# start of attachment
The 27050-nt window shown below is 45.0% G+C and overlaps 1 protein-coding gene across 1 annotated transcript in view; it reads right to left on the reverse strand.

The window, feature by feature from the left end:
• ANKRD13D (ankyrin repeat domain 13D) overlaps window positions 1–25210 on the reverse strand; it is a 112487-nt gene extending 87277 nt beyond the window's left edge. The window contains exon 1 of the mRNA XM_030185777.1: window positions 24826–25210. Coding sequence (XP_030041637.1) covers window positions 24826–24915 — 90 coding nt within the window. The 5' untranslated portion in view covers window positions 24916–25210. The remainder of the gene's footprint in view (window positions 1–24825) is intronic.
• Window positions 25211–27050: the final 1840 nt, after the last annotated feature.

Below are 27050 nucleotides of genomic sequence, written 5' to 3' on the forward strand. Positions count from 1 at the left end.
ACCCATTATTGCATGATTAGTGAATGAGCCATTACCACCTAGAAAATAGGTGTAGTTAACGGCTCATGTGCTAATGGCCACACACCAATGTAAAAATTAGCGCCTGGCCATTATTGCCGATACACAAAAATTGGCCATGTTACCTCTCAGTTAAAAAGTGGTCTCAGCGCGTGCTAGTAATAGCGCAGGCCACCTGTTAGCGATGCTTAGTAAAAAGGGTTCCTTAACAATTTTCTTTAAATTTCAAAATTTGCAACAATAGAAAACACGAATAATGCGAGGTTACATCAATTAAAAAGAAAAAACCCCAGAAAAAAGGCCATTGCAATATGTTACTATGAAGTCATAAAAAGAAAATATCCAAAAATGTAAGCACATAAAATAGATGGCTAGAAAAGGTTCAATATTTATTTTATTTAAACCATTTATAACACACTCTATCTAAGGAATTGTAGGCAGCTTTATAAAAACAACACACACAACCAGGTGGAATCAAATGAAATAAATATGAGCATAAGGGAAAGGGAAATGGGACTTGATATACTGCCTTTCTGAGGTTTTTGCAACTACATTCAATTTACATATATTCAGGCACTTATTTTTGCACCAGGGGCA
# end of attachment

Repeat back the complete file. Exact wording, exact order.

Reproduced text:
The 27050-nt window shown below is 45.0% G+C and overlaps 1 protein-coding gene across 1 annotated transcript in view; it reads right to left on the reverse strand.

The window, feature by feature from the left end:
• ANKRD13D (ankyrin repeat domain 13D) overlaps window positions 1–25210 on the reverse strand; it is a 112487-nt gene extending 87277 nt beyond the window's left edge. The window contains exon 1 of the mRNA XM_030185777.1: window positions 24826–25210. Coding sequence (XP_030041637.1) covers window positions 24826–24915 — 90 coding nt within the window. The 5' untranslated portion in view covers window positions 24916–25210. The remainder of the gene's footprint in view (window positions 1–24825) is intronic.
• Window positions 25211–27050: the final 1840 nt, after the last annotated feature.

Below are 27050 nucleotides of genomic sequence, written 5' to 3' on the forward strand. Positions count from 1 at the left end.
ACCCATTATTGCATGATTAGTGAATGAGCCATTACCACCTAGAAAATAGGTGTAGTTAACGGCTCATGTGCTAATGGCCACACACCAATGTAAAAATTAGCGCCTGGCCATTATTGCCGATACACAAAAATTGGCCATGTTACCTCTCAGTTAAAAAGTGGTCTCAGCGCGTGCTAGTAATAGCGCAGGCCACCTGTTAGCGATGCTTAGTAAAAAGGGTTCCTTAACAATTTTCTTTAAATTTCAAAATTTGCAACAATAGAAAACACGAATAATGCGAGGTTACATCAATTAAAAAGAAAAAACCCCAGAAAAAAGGCCATTGCAATATGTTACTATGAAGTCATAAAAAGAAAATATCCAAAAATGTAAGCACATAAAATAGATGGCTAGAAAAGGTTCAATATTTATTTTATTTAAACCATTTATAACACACTCTATCTAAGGAATTGTAGGCAGCTTTATAAAAACAACACACACAACCAGGTGGAATCAAATGAAATAAATATGAGCATAAGGGAAAGGGAAATGGGACTTGATATACTGCCTTTCTGAGGTTTTTGCAACTACATTCAATTTACATATATTCAGGCACTTATTTTTGCACCAGGGGCA